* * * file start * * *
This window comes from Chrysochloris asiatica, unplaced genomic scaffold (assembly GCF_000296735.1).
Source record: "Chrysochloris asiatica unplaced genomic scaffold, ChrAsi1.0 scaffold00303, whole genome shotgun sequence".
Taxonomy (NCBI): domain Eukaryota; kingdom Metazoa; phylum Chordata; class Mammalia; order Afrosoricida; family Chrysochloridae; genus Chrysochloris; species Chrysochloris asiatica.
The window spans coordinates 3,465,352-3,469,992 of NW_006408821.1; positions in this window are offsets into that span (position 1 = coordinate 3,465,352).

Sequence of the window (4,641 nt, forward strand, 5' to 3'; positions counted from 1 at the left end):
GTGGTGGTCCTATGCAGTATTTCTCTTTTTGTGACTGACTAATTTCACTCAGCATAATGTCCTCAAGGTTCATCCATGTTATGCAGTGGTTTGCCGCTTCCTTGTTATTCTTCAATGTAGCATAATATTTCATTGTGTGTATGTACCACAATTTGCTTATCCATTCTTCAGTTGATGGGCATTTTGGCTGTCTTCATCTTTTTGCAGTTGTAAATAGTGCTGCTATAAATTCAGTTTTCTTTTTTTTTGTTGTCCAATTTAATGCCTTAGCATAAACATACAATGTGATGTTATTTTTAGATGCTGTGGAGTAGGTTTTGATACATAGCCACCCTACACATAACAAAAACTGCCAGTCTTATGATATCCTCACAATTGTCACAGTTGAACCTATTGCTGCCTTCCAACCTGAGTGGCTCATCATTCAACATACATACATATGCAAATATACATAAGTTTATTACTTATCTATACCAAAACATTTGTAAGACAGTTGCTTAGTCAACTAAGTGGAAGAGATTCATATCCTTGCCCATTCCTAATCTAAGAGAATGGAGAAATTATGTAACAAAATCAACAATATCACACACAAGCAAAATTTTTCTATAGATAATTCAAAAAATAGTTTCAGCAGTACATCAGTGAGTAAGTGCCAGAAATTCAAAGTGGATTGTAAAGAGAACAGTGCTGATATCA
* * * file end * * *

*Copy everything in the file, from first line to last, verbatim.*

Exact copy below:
This window comes from Chrysochloris asiatica, unplaced genomic scaffold (assembly GCF_000296735.1).
Source record: "Chrysochloris asiatica unplaced genomic scaffold, ChrAsi1.0 scaffold00303, whole genome shotgun sequence".
Taxonomy (NCBI): domain Eukaryota; kingdom Metazoa; phylum Chordata; class Mammalia; order Afrosoricida; family Chrysochloridae; genus Chrysochloris; species Chrysochloris asiatica.
The window spans coordinates 3,465,352-3,469,992 of NW_006408821.1; positions in this window are offsets into that span (position 1 = coordinate 3,465,352).

Sequence of the window (4,641 nt, forward strand, 5' to 3'; positions counted from 1 at the left end):
GTGGTGGTCCTATGCAGTATTTCTCTTTTTGTGACTGACTAATTTCACTCAGCATAATGTCCTCAAGGTTCATCCATGTTATGCAGTGGTTTGCCGCTTCCTTGTTATTCTTCAATGTAGCATAATATTTCATTGTGTGTATGTACCACAATTTGCTTATCCATTCTTCAGTTGATGGGCATTTTGGCTGTCTTCATCTTTTTGCAGTTGTAAATAGTGCTGCTATAAATTCAGTTTTCTTTTTTTTTGTTGTCCAATTTAATGCCTTAGCATAAACATACAATGTGATGTTATTTTTAGATGCTGTGGAGTAGGTTTTGATACATAGCCACCCTACACATAACAAAAACTGCCAGTCTTATGATATCCTCACAATTGTCACAGTTGAACCTATTGCTGCCTTCCAACCTGAGTGGCTCATCATTCAACATACATACATATGCAAATATACATAAGTTTATTACTTATCTATACCAAAACATTTGTAAGACAGTTGCTTAGTCAACTAAGTGGAAGAGATTCATATCCTTGCCCATTCCTAATCTAAGAGAATGGAGAAATTATGTAACAAAATCAACAATATCACACACAAGCAAAATTTTTCTATAGATAATTCAAAAAATAGTTTCAGCAGTACATCAGTGAGTAAGTGCCAGAAATTCAAAGTGGATTGTAAAGAGAACAGTGCTGATATCA